According to many planetary scientists, it's conceivable that all life on Earth is descended from organisms
that originated on Mars.
So, if there is life on Mars, Martian species may share genetic roots with life on Earth.
More than 3.5 billion years ago, a blitz of meteors ricocheted around the solar system, passing material between
the two fledgling planets. This galactic game of pingpong may have left bits of Earth on Mars, and vice versa, creating
a shared genetic ancestry between the two planets.
Graphic: Christine Daniloff
Now, a team of scientists, Christopher Carr, a research scientist in MIT’s Department of Earth, Atmospheric
and Planetary Sciences; Gary Ruvkun at Massachusetts General Hospital (MGH) and Maria Zuber, the E.A. Griswold Professor of
Geophysics and MIT’s vice president for research, are bilding a DNA sequencer that perhaps one day, will be sent
to Mars, to analyze soil and ice samples for traces of DNA and other genetic material.
The DNA-sequencing microchip has been exposed to radiation doses similar to those that might be expected during a
robotic expedition to Mars.
After exposure to such radiation — including protons and heavy ions of oxygen and iron —
the microchip analyzed a test strain of E. coli, successfully identifying its genetic sequence.
The microchip can survive up to two years in space — long enough to reach Mars and gather data there for a year
and a half, according to the team's results.
“Over time on Mars, a chip’s performance could degrade, reducing our ability to get sequence data. The chip might
have a higher error rate, or could fail to function at all,” Carr says.
“We did not see any of these issues [in our tests]. … Once this chip has been through two years of a Mars mission,
it still will be able to sequence.”
To detect such subterranean life, a DNA-sequencing instrument on the surface of Mars would have to withstand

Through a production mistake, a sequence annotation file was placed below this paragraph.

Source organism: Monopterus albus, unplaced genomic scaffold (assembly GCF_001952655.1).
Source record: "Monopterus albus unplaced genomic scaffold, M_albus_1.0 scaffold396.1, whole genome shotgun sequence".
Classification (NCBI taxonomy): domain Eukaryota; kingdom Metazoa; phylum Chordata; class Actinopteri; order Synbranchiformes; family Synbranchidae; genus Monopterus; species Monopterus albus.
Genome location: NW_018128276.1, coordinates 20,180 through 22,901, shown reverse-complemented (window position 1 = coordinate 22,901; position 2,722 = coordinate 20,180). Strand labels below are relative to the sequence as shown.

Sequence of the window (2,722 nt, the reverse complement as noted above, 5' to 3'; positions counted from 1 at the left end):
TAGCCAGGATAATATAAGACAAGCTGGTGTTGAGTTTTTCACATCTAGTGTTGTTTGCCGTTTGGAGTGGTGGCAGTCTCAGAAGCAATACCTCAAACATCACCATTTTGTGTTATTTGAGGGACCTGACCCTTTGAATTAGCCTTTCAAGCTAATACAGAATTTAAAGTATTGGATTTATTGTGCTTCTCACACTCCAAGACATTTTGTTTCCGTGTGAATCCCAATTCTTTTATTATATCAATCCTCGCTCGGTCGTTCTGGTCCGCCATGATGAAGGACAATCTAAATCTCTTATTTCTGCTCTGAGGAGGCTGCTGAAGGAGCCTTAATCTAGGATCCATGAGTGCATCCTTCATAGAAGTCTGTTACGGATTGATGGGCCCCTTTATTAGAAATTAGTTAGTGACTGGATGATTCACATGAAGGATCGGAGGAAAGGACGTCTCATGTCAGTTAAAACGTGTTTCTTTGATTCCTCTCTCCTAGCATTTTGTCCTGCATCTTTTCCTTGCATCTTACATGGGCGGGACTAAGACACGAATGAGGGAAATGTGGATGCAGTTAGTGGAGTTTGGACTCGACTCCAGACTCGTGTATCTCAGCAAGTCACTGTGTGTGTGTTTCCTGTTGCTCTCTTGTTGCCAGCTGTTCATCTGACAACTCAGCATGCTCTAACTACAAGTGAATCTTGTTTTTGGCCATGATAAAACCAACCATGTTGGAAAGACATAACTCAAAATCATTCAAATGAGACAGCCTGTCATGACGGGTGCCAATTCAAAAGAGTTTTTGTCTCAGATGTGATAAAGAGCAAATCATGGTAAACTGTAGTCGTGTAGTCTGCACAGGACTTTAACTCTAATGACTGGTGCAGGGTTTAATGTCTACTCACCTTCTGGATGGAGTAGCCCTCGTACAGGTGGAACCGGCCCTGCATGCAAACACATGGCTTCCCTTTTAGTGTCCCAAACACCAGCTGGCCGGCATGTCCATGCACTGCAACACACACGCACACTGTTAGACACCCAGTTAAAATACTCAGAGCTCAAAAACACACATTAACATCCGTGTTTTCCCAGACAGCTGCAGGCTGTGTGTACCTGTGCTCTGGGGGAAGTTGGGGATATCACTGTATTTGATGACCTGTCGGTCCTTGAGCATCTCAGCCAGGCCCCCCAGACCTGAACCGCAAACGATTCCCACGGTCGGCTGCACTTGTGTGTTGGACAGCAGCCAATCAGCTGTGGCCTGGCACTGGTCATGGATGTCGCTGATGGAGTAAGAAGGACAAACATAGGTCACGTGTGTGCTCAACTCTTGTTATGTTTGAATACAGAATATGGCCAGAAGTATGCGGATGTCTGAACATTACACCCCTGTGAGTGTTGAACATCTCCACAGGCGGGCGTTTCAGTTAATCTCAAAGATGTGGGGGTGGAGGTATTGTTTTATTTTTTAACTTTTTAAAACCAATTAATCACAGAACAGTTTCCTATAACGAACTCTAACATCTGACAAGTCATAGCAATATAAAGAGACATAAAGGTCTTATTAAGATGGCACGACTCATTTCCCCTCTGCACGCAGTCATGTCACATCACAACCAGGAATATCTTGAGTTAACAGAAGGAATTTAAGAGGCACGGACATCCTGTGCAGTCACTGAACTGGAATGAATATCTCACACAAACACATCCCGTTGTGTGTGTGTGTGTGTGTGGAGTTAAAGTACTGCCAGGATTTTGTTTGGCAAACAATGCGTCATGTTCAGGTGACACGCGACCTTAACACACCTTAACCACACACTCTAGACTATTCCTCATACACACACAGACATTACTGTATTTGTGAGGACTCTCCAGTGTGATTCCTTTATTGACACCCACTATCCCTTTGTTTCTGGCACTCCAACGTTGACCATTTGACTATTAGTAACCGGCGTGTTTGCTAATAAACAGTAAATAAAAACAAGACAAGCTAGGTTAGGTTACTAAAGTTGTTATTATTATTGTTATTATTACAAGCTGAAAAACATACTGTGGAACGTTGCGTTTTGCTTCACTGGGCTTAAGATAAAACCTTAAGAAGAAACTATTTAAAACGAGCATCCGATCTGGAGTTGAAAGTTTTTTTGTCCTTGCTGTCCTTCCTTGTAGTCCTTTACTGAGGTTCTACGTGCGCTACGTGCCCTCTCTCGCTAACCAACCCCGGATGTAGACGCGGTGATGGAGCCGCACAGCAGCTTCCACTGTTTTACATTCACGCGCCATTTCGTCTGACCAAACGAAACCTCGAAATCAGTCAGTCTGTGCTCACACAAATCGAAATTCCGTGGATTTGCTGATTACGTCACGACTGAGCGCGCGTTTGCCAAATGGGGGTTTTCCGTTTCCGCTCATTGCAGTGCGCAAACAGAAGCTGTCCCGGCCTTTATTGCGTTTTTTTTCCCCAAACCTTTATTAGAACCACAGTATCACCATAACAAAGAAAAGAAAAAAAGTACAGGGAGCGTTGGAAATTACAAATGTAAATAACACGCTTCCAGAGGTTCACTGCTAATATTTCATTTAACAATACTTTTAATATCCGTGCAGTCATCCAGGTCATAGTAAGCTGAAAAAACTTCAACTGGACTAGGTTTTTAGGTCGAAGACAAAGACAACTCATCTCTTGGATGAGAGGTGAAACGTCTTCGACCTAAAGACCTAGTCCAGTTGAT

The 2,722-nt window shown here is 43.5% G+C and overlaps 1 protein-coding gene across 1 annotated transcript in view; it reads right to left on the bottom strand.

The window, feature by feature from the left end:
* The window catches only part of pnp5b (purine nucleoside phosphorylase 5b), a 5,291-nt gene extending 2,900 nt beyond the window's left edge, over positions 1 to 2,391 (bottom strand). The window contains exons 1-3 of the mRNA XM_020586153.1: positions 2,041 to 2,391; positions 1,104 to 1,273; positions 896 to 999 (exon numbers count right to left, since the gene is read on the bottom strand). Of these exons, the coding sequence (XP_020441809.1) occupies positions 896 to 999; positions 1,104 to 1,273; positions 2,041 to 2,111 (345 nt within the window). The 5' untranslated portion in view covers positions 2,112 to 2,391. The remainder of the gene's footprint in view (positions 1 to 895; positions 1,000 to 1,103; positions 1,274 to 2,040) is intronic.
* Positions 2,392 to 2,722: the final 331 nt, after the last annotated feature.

temperature swings and steady exposure to space radiation. Such exposure could cause chips to report false positives,
for instance, or to record extra bases in DNA sequences.
First, scientists performed electrical testing on chips and then, exposed the chips to various levels of radiation.
Finally, they loaded each with DNA fragments from E. coli. Despite their exposure to radiation, the chips were a
ble to analyze DNA and correctly identified the bacterial sequences.
“These chips are great candidates to do sequencing on Mars without any modifications that we know of right now,”
Carr says. “We essentially see no impact from radiation. That was a critical thing for us to show.”
The results suggest genetic sequencing may be a viable process in space, especially in such places as
Jupiter’s moon Europa, where liquid oceans may harbor signs of life.
However, more promising are places like Enceladus, a moon of Saturn that is thought to be in a potential
habitable zone, and that has much less intense radiation, Carr says.
“I do think we’ll see DNA sequencing in space at some point,” Carr says. “Hopefully we’ll get a chance to be a part of that.”
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